A piece of a comet, thought to be between 3 and 3.5 million-years-old, has been found inside a meteorite and it could potentially contain the building blocks of life, according to a new study.
The meteorite was found in the LaPaz icefield in Antarctica, the researchers noted, adding they were surprised to see that the tiny sample of the comet was intact.
"Because this sample of cometary building-block material was swallowed by an asteroid and preserved inside this meteorite, it was protected from the ravages of entering Earth’s atmosphere," Carnegie Institution for Science's Larry Nittler said in a statement.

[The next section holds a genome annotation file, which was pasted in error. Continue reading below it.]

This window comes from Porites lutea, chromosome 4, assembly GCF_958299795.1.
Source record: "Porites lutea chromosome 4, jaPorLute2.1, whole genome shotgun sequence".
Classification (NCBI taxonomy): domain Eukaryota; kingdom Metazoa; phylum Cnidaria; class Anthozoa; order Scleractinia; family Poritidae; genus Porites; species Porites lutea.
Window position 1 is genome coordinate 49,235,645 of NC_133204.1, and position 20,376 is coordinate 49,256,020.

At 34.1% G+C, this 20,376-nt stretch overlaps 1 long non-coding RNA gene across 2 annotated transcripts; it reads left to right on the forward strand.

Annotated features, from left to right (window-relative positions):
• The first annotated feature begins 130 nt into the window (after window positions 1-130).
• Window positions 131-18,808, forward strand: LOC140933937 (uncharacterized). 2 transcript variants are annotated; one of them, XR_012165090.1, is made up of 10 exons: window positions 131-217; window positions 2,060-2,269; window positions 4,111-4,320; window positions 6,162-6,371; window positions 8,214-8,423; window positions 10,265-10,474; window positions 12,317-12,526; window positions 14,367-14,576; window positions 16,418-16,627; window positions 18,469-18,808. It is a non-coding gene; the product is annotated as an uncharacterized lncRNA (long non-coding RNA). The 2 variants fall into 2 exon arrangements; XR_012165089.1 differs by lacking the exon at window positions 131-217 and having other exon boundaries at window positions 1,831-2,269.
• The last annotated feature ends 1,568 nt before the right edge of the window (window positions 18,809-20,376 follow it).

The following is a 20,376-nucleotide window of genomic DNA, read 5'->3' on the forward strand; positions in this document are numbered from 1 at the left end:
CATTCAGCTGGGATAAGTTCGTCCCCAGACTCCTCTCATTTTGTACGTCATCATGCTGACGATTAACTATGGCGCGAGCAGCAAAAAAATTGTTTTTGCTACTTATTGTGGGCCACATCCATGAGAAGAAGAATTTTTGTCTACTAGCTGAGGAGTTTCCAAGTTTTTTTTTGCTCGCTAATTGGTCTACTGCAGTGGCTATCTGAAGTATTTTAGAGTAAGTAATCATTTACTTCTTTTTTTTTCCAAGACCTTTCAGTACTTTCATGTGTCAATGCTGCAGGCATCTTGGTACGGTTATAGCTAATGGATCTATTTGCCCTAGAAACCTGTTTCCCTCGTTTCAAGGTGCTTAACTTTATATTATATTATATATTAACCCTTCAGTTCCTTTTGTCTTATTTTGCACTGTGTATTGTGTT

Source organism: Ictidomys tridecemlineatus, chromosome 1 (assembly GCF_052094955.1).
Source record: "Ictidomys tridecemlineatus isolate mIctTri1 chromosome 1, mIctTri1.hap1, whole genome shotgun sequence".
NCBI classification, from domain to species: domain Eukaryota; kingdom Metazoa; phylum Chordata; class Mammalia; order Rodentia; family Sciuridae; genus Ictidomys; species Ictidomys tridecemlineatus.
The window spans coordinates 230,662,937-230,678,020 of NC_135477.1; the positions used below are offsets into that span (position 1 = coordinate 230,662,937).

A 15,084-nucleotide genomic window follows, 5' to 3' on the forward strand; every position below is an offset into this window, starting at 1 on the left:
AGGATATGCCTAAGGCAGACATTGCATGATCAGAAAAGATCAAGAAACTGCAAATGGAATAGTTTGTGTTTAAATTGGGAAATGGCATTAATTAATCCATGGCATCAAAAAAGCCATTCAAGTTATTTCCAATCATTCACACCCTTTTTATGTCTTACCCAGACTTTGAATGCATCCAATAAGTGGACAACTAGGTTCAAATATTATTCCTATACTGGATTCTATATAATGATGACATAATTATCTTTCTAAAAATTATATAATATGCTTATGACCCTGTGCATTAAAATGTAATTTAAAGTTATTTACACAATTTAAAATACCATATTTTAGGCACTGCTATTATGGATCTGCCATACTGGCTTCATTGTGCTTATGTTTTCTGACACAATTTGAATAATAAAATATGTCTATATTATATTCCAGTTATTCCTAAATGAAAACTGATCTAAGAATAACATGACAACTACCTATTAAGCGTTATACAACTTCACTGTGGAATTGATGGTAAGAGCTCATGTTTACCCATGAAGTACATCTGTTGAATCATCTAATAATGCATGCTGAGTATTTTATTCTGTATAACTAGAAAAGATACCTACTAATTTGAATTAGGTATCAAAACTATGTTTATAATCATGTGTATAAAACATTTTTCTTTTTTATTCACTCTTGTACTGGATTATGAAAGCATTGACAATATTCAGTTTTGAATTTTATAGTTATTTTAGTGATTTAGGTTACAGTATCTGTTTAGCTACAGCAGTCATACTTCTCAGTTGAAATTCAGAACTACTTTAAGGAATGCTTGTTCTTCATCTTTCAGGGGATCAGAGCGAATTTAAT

"It gave us a peek at material that would not have survived to reach our planet’s surface on its own, helping us to understand the early solar system's chemistry."
"The existence of this cometary microxenolith [interloping minerals] supports the idea of a radially inward transport of materials from the outer protoplanetary disk into the CR chondrite reservoir during the formation of planetesimals," the study's abstract reads.
"Moreover, the H-isotopic composition of the clast is suggestive of a temporal evolution of organic isotopic compositions in the comet-forming region of the disk."